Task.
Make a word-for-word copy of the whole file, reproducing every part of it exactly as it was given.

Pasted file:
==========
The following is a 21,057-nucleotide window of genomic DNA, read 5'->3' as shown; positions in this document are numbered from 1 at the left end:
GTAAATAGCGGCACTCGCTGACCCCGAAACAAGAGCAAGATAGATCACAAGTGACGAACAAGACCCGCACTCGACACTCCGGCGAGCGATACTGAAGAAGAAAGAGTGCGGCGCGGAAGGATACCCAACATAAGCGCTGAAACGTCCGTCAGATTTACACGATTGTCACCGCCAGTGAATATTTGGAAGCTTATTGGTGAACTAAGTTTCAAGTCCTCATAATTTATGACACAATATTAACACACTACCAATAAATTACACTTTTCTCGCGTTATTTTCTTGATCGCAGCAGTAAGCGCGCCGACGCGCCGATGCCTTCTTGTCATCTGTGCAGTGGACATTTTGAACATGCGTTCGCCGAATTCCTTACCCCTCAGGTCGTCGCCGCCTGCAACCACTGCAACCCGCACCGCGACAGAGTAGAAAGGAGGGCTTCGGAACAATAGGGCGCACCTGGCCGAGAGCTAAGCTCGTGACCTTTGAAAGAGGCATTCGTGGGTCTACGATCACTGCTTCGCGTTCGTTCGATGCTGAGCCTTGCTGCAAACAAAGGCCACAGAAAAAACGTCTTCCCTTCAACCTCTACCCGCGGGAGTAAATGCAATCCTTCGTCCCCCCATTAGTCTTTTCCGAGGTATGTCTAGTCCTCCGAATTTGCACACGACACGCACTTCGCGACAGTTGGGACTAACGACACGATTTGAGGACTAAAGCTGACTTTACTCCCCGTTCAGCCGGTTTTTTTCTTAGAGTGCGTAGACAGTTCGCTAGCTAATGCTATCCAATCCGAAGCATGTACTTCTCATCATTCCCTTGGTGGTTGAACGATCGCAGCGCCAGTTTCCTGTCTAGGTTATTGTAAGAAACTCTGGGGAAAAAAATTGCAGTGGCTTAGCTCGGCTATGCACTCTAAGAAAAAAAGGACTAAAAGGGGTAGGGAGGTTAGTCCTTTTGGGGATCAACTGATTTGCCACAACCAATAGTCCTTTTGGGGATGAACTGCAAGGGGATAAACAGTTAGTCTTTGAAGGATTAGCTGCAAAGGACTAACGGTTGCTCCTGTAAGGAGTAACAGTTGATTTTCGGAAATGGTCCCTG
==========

The following is a 21,057-nucleotide window of genomic DNA, read 5'->3' as shown; positions in this document are numbered from 1 at the left end:
GTAAATAGCGGCACTCGCTGACCCCGAAACAAGAGCAAGATAGATCACAAGTGACGAACAAGACCCGCACTCGACACTCCGGCGAGCGATACTGAAGAAGAAAGAGTGCGGCGCGGAAGGATACCCAACATAAGCGCTGAAACGTCCGTCAGATTTACACGATTGTCACCGCCAGTGAATATTTGGAAGCTTATTGGTGAACTAAGTTTCAAGTCCTCATAATTTATGACACAATATTAACACACTACCAATAAATTACACTTTTCTCGCGTTATTTTCTTGATCGCAGCAGTAAGCGCGCCGACGCGCCGATGCCTTCTTGTCATCTGTGCAGTGGACATTTTGAACATGCGTTCGCCGAATTCCTTACCCCTCAGGTCGTCGCCGCCTGCAACCACTGCAACCCGCACCGCGACAGAGTAGAAAGGAGGGCTTCGGAACAATAGGGCGCACCTGGCCGAGAGCTAAGCTCGTGACCTTTGAAAGAGGCATTCGTGGGTCTACGATCACTGCTTCGCGTTCGTTCGATGCTGAGCCTTGCTGCAAACAAAGGCCACAGAAAAAACGTCTTCCCTTCAACCTCTACCCGCGGGAGTAAATGCAATCCTTCGTCCCCCCATTAGTCTTTTCCGAGGTATGTCTAGTCCTCCGAATTTGCACACGACACGCACTTCGCGACAGTTGGGACTAACGACACGATTTGAGGACTAAAGCTGACTTTACTCCCCGTTCAGCCGGTTTTTTTCTTAGAGTGCGTAGACAGTTCGCTAGCTAATGCTATCCAATCCGAAGCATGTACTTCTCATCATTCCCTTGGTGGTTGAACGATCGCAGCGCCAGTTTCCTGTCTAGGTTATTGTAAGAAACTCTGGGGAAAAAAATTGCAGTGGCTTAGCTCGGCTATGCACTCTAAGAAAAAAAGGACTAAAAGGGGTAGGGAGGTTAGTCCTTTTGGGGATCAACTGATTTGCCACAACCAATAGTCCTTTTGGGGATGAACTGCAAGGGGATAAACAGTTAGTCTTTGAAGGATTAGCTGCAAAGGACTAACGGTTGCTCCTGTAAGGAGTAACAGTTGATTTTCGGAAATGGTCCCTG